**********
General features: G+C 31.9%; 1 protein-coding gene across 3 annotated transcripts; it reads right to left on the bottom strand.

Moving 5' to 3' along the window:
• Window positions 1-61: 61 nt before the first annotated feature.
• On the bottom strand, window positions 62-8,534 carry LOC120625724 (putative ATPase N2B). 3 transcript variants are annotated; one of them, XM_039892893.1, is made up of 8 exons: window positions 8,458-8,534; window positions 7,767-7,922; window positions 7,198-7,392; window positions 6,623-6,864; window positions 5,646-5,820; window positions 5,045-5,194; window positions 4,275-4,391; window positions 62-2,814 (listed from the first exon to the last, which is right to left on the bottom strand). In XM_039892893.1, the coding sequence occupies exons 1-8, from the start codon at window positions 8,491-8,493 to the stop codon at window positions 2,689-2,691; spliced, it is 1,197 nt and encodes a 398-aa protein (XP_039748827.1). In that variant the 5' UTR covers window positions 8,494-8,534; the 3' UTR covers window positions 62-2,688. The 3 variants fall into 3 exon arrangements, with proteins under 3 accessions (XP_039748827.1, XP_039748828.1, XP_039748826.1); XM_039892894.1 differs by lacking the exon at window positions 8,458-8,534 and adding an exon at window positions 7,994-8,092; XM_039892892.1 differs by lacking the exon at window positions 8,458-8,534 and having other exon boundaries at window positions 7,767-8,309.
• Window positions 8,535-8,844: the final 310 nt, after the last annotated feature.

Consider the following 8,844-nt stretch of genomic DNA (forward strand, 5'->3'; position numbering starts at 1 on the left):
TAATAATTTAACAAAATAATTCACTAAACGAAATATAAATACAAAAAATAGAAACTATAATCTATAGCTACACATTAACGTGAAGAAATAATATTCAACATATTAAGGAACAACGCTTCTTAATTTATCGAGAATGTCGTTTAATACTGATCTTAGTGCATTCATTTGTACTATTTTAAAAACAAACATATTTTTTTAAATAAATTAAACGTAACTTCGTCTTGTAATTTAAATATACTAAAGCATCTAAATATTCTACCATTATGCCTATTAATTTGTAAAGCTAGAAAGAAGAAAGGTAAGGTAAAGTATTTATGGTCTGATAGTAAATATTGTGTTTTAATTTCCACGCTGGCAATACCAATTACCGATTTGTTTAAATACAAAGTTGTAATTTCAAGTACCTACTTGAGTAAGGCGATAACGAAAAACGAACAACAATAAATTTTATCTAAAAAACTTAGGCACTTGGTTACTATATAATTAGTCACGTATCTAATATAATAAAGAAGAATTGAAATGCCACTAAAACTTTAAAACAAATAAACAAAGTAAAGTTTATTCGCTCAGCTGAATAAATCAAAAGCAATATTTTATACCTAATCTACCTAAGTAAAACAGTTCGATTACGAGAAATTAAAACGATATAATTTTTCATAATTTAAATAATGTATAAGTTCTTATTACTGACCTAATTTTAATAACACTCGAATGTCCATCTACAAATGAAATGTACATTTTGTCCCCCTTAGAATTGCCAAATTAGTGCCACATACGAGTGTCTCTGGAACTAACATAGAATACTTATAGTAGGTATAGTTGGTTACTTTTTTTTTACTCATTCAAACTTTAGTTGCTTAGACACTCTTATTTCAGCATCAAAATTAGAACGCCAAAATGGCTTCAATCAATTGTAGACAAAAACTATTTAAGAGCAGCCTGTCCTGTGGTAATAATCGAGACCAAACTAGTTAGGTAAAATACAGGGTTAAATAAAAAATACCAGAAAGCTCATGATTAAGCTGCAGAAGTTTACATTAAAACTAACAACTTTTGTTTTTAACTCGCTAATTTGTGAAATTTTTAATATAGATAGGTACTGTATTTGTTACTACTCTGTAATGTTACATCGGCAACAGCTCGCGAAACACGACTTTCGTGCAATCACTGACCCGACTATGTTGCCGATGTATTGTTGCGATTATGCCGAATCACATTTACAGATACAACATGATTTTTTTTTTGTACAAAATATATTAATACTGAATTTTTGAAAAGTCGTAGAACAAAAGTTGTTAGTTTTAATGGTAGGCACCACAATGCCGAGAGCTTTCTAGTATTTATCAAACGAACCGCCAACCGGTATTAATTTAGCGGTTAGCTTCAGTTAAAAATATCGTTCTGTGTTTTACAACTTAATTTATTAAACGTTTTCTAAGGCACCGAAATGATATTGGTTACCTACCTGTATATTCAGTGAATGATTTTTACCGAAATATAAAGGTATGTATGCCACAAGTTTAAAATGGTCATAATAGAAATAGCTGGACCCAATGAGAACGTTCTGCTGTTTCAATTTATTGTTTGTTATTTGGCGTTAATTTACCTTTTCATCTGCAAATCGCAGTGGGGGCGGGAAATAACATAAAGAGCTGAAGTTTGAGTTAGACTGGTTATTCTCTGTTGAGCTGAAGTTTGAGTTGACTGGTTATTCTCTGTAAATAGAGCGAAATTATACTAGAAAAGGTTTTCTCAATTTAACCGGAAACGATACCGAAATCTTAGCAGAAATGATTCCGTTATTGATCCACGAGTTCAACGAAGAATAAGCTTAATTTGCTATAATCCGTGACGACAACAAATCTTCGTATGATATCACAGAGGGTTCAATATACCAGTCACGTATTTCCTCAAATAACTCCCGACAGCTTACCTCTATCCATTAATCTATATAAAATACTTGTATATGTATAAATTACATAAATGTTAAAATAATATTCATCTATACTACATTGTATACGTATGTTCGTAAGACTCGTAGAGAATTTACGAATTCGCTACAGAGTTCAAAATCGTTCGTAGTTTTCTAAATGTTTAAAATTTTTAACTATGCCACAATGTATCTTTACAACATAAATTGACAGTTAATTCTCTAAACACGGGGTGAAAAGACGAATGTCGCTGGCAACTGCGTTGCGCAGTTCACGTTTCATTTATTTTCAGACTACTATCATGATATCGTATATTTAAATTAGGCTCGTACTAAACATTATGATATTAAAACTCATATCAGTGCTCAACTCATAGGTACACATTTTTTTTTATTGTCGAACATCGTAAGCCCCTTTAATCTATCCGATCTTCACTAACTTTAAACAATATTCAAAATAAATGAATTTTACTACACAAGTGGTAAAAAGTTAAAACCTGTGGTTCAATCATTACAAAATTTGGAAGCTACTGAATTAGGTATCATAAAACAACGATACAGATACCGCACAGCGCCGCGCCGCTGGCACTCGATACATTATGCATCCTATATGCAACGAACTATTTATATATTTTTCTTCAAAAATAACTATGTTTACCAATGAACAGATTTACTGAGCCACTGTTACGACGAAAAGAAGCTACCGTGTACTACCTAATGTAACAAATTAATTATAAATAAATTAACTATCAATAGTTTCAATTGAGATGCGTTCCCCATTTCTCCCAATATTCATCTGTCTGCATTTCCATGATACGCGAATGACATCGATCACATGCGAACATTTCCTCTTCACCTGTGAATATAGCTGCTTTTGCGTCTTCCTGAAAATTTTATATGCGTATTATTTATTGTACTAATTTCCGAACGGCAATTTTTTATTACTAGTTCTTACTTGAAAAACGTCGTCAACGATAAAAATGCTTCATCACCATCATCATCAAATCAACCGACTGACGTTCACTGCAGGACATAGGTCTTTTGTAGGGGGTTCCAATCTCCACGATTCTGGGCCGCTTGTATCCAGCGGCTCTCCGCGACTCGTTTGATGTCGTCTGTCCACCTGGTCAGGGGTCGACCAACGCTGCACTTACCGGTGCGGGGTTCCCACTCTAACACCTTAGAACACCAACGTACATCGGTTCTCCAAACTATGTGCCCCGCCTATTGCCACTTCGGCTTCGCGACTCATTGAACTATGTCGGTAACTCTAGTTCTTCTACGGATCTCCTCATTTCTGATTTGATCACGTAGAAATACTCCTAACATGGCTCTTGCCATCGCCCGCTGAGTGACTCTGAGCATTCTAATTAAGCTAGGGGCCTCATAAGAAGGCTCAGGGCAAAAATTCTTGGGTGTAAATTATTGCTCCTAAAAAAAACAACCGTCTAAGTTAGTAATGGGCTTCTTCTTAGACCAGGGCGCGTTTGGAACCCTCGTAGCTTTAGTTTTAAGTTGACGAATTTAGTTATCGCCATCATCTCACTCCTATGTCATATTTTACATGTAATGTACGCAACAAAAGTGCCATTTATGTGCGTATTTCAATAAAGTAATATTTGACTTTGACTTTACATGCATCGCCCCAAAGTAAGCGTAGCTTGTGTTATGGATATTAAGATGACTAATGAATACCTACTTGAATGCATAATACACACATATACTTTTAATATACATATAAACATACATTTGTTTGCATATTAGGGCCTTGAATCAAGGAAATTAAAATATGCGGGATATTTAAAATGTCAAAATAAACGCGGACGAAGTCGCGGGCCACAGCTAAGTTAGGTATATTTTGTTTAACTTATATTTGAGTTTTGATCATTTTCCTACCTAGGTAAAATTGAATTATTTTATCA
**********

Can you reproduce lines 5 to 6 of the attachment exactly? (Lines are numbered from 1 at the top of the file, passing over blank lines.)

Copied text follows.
• Window positions 8,535-8,844: the final 310 nt, after the last annotated feature.

Consider the following 8,844-nt stretch of genomic DNA (forward strand, 5'->3'; position numbering starts at 1 on the left):